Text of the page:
Feel Better Max Nature Self-care Things My Garden Has Taught Me

The Constant (Caring) Gardener

If you don’t water your plants carefully and consistently, especially those not embedded in earth, but exiled in pots and planters, they’ll soon let you know, becoming pallid, etiolated husks of their former selves. Take this poor wilty tomatillo plant on the left that greeted me a few mornings back: not a happy camper.

This is the garden’s way of saying to us: “In order to flourish, constant care is what I need. So please, assigned caregiver, try as best you can to develop this habit. For me, but also for you too, for all of us.”

Only the garden gives us such expeditious feedback. If we ignore other valued life projects or goals, they generally don’t let us know they’re on the verge of expiring in the way that plants do.

It’s all about care, plain and simple, from the Latin curare, “to take care of” and cura, “care, concern, trouble”. I am concerned for the fate of my tomatillos, so I take care of them, but they would also have me care proactively, foreseeing their needs and providing accordingly. This is something we all hope our caregivers are able to do. And sometimes they meet our expectations, other times not.

Hyginus, curator/writer of 300 Fabulae round about the first century AD, reminds us that we are all Care (Cura’s) children:

“Once when Care was crossing a river, she saw some clay; she thoughtfully took up a piece and began to shape it. While she was meditating on what she had made, Jupiter came by. Care asked him to give it spirit, and this he gladly granted. But when she wanted her name to be bestowed upon it, he forbade this, and demanded that it be given his name instead. While Care and Jupiter were disputing, Earth arose and desired that her own name be conferred on the creature, since she had furnished it with part of her body. They asked Saturn to be their arbiter, and he made the following decision, which seemed a just one: “Since you, Jupiter, have given its spirit, you shall receive that spirit at its death; and since you, Earth, have given its body, you shall receive its body. But since Care first shaped this creature, she shall possess it as long as it lives. And because there is now a dispute among you as to its name, let it be called homo, for it is made out of humus (earth).”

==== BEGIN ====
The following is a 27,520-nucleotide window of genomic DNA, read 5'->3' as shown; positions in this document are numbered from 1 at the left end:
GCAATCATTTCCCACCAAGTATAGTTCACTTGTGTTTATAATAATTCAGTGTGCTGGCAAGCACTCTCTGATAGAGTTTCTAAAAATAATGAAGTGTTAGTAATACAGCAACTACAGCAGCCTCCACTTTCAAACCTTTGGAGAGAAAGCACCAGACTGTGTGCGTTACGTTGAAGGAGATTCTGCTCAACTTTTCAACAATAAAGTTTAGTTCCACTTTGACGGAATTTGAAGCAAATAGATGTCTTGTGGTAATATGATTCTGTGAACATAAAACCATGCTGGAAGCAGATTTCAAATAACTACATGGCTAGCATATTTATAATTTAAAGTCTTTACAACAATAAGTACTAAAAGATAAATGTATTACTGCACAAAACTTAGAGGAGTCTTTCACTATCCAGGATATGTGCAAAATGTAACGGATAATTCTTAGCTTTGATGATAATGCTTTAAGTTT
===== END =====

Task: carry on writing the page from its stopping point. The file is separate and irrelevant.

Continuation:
Taken out of its mythological setting into the realm of developmental psychology, it seems to have been as clear 2000 years ago to this Latin writer living in Roman Spain, as it was to a 19th century Austrian neurologist developing a new theory called psychoanalysis, that we are all shaped, for better or worse by the consistency, suitability, and the particular characteristics of the care given to us.

Of all the mammals, we are for at least 10% of our lifespan (and often, for much more), totally dependent on our care-givers for daily feeding, watering, cleaning, and emotional “sunshine” (play, warmth, touch, social interaction). Without this care, without the consistency of this care (good but intermittent care is almost as depriving as a consistent lack), we struggle to take shape. This may also affect the ways in which we later take on the role, or shun it, of being good-enough caregivers ourselves when required to do so.

We can sometimes idealise self-care, or other forms of care, even sanctify it. Organised religions and self-help books do a good job of this. But care does not always pour forth accompanied by pink marshmallows, crucifixes and ethereal lighting.

That last sentence took 25 minutes to write.